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Kent Sasse

Dr. Kent Sasse is a surgeon, an author, and the founder of the Western Bariatric Institute. He came to Reno 11 years ago. He’s also a frequent blogger at www.sasseguide.com/blog/about-dr-kent-sasse, but most relevantly, he’s a weight-loss expert who sees his primary career, surgery, as simply one tool to be used to help people reach more healthful weights. The WBI can be reached at 326-9152.

What are the risks with being overweight?

They’re a lot more serious than most of us realize. The risks of being overweight or obese, for starters, are a huge increase in the risk of developing Type 2 diabetes. That risk doubles very quickly with just a modest amount of extra pounds, but it quickly becomes 10-fold, 20, 30-fold higher as one becomes more overweight and into the obese category. That one is very serious and leads to things like kidney failure and blindness and amputations, but really it’s just the start of the long list of health problems that are associated with excess weight gain. Probably all if it together is summarized in the dramatic reduction of life expectancy and quality of life that people report and is documented in our health statistics. Every organ system is adversely affected. The rates of several types of cancer go up, heart disease and then just things we think of as aches and pains in life that become more serious when there is real wear and tear on joints. So degenerative joint disease becomes incapacitating due to obesity.

You’re a surgeon, so I presume you primarily focus on surgical things, but do you talk diet first?

When I started, I approached it from the surgical weight loss perspective. I had a skill set from some very advanced training in laparoscopy for gastrointestinal surgery. But as a little time went on, I realized that much of our effort needs to be directed toward helping people make personal change in their lives, and directed toward changes in what they eat and drink, and how they think about food and health and activity and exercise.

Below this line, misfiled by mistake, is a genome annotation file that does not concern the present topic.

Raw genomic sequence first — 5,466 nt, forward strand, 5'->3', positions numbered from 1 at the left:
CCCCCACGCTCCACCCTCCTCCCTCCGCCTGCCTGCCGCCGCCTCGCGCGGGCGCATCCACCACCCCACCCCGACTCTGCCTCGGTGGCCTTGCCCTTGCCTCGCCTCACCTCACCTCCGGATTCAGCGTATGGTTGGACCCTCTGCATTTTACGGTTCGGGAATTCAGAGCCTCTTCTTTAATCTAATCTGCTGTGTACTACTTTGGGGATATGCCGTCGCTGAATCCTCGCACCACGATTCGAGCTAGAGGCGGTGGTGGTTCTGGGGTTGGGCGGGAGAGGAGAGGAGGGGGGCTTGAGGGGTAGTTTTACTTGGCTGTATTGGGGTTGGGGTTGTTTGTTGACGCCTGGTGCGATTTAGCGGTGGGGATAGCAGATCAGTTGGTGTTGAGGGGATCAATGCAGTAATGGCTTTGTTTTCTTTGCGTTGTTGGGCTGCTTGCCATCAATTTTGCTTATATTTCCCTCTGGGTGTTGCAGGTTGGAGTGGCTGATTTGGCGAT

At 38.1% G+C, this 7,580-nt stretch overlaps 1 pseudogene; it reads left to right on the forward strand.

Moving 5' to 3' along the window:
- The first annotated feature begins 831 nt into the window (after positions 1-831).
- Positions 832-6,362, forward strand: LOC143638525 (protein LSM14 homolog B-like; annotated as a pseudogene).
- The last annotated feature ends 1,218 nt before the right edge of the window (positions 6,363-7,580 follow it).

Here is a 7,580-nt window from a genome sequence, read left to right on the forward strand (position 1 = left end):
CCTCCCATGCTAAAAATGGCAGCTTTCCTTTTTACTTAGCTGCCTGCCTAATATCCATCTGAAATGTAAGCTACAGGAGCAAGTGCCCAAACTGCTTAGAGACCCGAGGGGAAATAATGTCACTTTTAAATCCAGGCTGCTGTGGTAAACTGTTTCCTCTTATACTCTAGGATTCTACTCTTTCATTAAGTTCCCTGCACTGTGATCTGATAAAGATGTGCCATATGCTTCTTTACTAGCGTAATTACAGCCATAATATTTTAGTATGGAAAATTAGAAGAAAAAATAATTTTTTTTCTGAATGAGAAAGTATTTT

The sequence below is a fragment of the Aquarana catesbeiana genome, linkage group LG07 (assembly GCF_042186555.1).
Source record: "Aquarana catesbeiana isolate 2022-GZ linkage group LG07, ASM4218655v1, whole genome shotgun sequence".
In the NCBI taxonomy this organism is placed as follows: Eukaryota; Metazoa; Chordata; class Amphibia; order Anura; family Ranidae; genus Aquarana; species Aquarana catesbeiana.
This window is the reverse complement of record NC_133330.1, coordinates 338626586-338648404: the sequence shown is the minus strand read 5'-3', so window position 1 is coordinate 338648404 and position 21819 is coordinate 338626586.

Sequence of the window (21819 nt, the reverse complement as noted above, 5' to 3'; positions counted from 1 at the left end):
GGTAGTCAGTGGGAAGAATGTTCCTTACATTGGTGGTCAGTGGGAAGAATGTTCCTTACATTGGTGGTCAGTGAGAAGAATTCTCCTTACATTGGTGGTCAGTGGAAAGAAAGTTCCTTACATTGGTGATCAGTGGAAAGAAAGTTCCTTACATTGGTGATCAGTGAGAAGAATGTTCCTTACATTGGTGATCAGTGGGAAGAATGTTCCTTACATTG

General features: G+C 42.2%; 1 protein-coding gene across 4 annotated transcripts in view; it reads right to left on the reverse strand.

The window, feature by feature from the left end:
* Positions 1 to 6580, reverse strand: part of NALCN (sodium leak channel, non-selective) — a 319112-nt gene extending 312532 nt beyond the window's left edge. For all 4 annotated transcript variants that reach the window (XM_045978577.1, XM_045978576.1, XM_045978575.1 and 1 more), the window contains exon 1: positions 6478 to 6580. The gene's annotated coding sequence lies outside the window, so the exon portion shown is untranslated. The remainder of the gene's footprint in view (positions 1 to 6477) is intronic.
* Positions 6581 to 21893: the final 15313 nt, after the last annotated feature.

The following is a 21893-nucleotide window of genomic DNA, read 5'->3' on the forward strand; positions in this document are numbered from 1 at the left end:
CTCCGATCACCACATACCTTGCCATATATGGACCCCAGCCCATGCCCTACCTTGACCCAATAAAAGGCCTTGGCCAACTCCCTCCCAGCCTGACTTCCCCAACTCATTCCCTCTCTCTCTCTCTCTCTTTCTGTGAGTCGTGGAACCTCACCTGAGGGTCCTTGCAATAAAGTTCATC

Is there a single factor that has contributed most to the obesity epidemic?

We can point our fingers at more than one thing, but the biggest factor is a net overconsumption of calories that has occurred primarily due to the excessive availability and consumption of carbohydrate calories: sugars, starches, high-fructose corn syrup, most of the snacks that we all like. And just the fact that any of the routine foods and drinks that a generation before us enjoyed are now packed with far more calories than they were 30 years ago. This has been documented by some other authors, but for example, the calorie content of a lot of things like a regular old fast food burger, or a soft drink, all have dramatically more calories and mostly net carbohydrate calories than they did 30 years ago. That’s really the number one factor.

Is surgery the last option?

I think that we certainly used to think that way. I think that it is clear from the clinical-outcome evidence that we need to think about the role of surgery earlier in this disease process. So I guess I would say that we need to be focusing on all treatments and all strategies that have a chance of success. I think that the two that are most likely to succeed are efforts aimed at childhood-obesity prevention and secondly, a program that has surgical weight loss as an option. The Food & Drug Administration recently expanded the approved criteria for weightloss surgery using the lap band system to include people with a Body Mass Index of 30 or greater. Many, many more tens of millions of Americans now meet the criteria. The FDA is doing that because they look at the alarming statistics of what happens to a person’s health if they don’t undergo weightloss surgery at a BMI of 30. And it’s disturbingly, clearly worse for them if they don’t. I would say we’re broadening our understanding and expanding when we think weightloss surgery should play a role.